We continued to the other side of the island where the ferries are located, and were amazed by the great views. We saw a boats ranging from kayaks to modern ferries, and even a three masted old sailing ship that’s currently used as a youth hostel.
Continuing our journey, we ran across a statue of St. George and the Dragon, and enjoyed the vibe. It was nice taking a bit of a break as walking on cobblestones can really make the feet sore. With our respite over, we continued on, and saw many tour groups with tour guides speaking a myriad of languages. That’s one of the things I really like about traveling around Europe.
We had not been in Old Town long, but the kids were starting to get tired, so we decided to head back. Since our motel is nowhere near a grocery store, we decided to stop and get some food/snacks before we caught the bus. The train station and bus station are collocated, and we were informed that there was a decent grocery store on the lower level.
Talk about a store! I’ve never seen such a well equipped grocery store in a train station. As expected, there were tons of locals and tourists grabbing groceries prior to catching their various trains/buses. With our shopping cart full, we made our way to pay, and ran into a problem. With US credit cards, we sometimes have issues paying for things, since we only have a magnetic strip on the card. In Europe, they use cards with embedded smart chips.
Heidi was in the checkout stand, and she was getting assistance from one of the employees, and as she was paying, it asked for her PIN. We don’t have a PIN for the card, so there was nothing to enter. Unfortunately the buttons were labeled in Swedish, and I think she hit the cancel button, so she had to start the transaction all over again. This included swiping all of the groceries, and bagging them. Ugh!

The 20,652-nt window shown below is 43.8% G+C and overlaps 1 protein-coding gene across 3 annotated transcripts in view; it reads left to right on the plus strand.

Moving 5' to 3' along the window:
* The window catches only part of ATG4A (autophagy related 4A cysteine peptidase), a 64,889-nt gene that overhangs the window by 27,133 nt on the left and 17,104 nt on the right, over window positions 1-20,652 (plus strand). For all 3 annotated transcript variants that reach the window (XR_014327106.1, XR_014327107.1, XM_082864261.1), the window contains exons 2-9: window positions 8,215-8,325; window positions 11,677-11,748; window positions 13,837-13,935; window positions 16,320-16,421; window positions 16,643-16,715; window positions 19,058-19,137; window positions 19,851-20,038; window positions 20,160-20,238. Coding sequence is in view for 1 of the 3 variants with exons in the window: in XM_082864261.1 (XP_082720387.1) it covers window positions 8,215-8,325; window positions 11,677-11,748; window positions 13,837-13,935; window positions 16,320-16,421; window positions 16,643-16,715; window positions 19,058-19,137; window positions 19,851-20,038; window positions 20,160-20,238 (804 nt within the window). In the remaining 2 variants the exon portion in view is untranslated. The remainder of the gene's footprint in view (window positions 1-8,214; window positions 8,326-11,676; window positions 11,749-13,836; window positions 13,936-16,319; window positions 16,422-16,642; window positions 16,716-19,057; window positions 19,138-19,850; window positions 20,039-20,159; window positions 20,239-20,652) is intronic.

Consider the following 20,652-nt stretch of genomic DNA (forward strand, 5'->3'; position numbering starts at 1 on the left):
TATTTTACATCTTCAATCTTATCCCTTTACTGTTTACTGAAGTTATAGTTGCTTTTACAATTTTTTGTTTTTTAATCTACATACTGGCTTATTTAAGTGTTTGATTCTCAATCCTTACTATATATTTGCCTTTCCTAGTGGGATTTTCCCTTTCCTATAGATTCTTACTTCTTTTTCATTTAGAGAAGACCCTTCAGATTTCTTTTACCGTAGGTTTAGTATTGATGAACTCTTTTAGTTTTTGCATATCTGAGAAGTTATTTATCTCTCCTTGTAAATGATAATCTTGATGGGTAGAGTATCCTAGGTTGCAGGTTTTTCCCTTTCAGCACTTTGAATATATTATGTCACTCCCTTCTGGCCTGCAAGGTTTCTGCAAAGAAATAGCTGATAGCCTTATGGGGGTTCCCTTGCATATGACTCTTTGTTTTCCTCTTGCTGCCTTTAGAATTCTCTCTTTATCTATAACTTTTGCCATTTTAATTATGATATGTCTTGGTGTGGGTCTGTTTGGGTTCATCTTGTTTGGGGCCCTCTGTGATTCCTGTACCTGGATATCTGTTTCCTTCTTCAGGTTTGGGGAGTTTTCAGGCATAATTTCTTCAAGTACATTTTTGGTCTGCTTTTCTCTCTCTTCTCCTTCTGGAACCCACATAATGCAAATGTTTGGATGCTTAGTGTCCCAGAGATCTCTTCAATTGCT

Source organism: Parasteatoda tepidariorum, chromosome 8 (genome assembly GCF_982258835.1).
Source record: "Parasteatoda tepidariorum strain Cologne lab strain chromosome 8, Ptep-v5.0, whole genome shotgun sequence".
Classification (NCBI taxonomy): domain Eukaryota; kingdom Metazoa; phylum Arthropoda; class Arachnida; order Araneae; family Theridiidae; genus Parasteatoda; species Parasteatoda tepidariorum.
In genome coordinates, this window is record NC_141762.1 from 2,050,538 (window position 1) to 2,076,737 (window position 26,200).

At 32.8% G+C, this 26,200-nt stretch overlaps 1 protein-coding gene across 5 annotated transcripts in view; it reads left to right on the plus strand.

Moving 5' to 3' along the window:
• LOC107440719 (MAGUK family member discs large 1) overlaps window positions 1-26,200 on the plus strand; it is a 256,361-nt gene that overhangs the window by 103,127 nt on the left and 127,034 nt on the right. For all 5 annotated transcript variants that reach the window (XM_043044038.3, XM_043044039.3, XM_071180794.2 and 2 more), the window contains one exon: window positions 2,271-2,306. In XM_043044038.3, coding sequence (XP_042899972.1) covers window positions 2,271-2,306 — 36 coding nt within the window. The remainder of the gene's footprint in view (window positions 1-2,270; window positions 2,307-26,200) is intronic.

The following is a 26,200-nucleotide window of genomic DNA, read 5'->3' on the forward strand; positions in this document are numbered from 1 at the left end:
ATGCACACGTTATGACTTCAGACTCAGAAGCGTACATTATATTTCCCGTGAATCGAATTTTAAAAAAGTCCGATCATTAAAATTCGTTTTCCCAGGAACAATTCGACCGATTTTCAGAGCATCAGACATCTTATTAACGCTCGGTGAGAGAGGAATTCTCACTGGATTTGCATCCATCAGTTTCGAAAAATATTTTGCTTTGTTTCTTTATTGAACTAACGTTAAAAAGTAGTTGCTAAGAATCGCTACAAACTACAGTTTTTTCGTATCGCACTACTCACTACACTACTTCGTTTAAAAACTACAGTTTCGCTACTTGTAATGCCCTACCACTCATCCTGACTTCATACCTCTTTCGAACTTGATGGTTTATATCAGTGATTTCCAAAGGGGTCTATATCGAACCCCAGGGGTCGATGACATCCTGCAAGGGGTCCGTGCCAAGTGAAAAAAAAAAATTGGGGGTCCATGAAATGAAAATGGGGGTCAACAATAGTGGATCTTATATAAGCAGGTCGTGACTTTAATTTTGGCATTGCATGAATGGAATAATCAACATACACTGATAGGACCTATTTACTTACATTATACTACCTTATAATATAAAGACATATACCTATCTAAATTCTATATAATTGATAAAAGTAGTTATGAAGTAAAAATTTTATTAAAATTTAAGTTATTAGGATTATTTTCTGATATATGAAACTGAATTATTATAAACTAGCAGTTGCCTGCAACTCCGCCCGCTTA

With the grocery challenge completed, it was time to catch our bus, and wouldn’t you know it, it was right there. No waiting! Our evening was pretty mellow. Heidi went to the lobby to write some articles, and the kids and I just hung out in our room watching TV.
The next morning we did the breakfast thing, got packed, and while we were waiting for our shuttle to the airport, we ran into yet another US traveler who was heading back home to California. This was the end of her trip, and you could tell that she was sad to leave Sweden.
Even though we were only there for only a couple of days, I would definitely visit Sweden again. Stockholm was a great city, and we really enjoyed Old Town. If you’re ever in Stockholm, I would say that Old Town is a must see. We were not able to see it, but you can take a ferry from Old Town to Djurgärden which is an island that has plenty of walking paths and places for the kids to run around.
If you want to explore more and perhaps you should see if the Stockholm card is worth buying for your transportation.
Family Friendly places to stay (it is tough to find inexpensive locations)